Appalachian Hemlock Forest, Photo: Michael C. Parrish

The nearly invisible hemlock woolly adelgid (HWA) is primarily to blame for the severe decline of eastern and Carolina hemlock currently taking place in the eastern forests of the United States.

There are other factors, however, that exacerbate the HWA problem for hemlocks. These include other pests and pathogens and a changing climate, bringing with it increased incidences of drought and rising temperatures, which contribute to the stress of trees already weakened by HWA.

HWA viewed through a microscope

HWA on branch. Waxy wool ‘puff balls’ at the base of the needle are a tell tale sign.

The tiny, aphid-related HWA is a sucking insect native to Japan and is believed to have been introduced to the US, near Richmond, Virginia, on infested nursery stock sometime before 1951. These exotic adelgids feed only on hemlock and depend on the tree to complete their lifecycle. In eastern North America, HWA reproduces asexually. Every individual is essentially genetically identical, female and capable of reproducing. They have two generations each year, and with abundant hemlock hosts in eastern forests, HWA has reproduced rapidly. Incapable of moving on their own (in North America, HWA have useable legs for only a small portion of their lives), these little bugs disperse via wind, birds, animals, people and traffic. HWA was first detected in Shenandoah National Park in Virginia in the 1980s; by the early 2000s, its reach was significant and devastation was widespread.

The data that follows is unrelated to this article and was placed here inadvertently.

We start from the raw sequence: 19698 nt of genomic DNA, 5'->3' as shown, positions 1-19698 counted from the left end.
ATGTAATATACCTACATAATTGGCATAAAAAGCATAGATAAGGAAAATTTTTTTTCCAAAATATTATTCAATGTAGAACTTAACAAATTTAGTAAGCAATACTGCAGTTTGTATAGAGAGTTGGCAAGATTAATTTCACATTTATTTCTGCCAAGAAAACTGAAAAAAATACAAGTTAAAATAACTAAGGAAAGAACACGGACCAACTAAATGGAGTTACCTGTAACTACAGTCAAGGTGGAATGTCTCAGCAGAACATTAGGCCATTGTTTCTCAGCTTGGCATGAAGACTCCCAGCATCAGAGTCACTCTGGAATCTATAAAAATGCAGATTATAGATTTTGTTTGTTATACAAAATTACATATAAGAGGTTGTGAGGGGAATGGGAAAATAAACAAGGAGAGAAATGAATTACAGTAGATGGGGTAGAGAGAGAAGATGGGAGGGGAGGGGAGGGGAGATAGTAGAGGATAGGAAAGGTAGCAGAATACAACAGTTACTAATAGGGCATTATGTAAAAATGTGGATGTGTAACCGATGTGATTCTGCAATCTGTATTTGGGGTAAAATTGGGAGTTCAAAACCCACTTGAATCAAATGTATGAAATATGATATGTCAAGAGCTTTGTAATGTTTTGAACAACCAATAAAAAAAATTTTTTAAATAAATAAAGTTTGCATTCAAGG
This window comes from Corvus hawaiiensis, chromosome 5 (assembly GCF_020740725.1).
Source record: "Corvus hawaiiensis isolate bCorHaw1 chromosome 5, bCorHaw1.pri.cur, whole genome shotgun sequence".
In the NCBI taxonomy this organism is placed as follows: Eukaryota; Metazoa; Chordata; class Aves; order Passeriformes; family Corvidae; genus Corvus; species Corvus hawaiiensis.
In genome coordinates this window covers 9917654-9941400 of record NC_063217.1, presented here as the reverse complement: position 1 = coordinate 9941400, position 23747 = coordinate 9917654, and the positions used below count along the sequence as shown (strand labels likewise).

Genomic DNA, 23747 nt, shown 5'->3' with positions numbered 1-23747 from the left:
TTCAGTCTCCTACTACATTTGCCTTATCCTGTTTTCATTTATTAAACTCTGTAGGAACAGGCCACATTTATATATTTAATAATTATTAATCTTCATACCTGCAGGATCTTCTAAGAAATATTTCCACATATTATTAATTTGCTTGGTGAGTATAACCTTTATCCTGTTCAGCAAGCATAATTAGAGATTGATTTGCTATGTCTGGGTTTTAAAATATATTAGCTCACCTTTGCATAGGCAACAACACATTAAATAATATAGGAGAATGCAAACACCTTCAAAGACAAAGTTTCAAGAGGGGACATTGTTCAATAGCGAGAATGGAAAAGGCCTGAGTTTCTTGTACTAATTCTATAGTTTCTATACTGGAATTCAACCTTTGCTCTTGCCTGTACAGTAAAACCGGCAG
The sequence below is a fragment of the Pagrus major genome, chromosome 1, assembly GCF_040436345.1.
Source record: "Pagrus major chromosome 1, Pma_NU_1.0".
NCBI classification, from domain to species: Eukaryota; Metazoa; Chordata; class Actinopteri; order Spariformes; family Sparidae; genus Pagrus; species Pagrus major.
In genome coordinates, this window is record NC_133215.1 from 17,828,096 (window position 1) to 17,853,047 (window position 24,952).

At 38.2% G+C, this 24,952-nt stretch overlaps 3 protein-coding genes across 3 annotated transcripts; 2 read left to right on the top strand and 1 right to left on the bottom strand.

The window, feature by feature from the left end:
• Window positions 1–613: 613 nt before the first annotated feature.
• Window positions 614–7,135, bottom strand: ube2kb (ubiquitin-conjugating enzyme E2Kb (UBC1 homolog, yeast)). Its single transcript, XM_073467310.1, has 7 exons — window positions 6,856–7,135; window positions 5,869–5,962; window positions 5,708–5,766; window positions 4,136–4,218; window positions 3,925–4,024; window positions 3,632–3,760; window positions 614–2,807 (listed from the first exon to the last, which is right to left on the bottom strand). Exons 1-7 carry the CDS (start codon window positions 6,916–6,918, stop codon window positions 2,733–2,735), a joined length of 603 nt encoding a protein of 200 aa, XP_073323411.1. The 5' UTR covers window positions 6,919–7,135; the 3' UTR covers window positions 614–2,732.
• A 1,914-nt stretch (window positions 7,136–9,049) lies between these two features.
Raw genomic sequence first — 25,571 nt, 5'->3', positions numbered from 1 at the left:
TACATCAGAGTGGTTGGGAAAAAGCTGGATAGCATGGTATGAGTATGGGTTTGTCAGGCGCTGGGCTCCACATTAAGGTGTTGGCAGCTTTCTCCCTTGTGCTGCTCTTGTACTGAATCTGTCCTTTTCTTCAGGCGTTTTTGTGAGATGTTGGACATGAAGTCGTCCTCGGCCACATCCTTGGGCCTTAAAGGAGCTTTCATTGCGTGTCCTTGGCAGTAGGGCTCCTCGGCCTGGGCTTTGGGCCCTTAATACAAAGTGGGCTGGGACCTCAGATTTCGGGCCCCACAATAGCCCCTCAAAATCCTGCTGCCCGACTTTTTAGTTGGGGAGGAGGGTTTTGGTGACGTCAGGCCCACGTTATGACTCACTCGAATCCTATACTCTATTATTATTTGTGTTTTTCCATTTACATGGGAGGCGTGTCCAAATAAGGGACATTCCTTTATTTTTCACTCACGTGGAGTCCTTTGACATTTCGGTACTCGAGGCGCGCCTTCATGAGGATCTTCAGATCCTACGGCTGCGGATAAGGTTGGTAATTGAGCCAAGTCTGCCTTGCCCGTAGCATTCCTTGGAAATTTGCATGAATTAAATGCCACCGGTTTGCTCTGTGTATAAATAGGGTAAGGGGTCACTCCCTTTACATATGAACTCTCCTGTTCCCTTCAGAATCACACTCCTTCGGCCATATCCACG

HWA was first reported in North Carolina in 1995 in three counties adjacent to Virginia. In 2002, the pest was discovered in the Great Smoky Mountains National Park–home to 200,000 acres of old growth forest, 35,000 of which have a significant hemlock component. Coinciding with a severe drought, mortality was rapid and near complete, with the world’s largest known eastern hemlock, the “Caldwell Giant,” dead from HWA before it was discovered. HWA has progressed more rapidly and been more destructive in the southern Appalachians than originally expected, likely due to a combination of factors that includes drought, abundant hemlock populations, exceptionally large trees, and milder temperatures. In other parts of the eastern hemlock range, colder winters and hotter summers have slowed the advancement of the pest.

The hemlock woolly adelgid kills trees slowly, affixing itself to the base of the hemlock needle where it feeds on the tree’s starch reserves. HWA feeding interferes with the tree’s ability to take up water and nutrients, producing a drought like response that some researchers have likened to an allergic reaction. As a result, the hemlock’s needles take on a grey and dusty appearance and begin to drop. Increasingly unable to photosynthesize as it loses its needles, the tree slowly dies from the bottom up. Trees can succumb to the pest in as little as four years, but in some cases this takes much longer. Sadly, the largest trees, which require the movement of more water and nutrients to their crowns, appear to be the most vulnerable.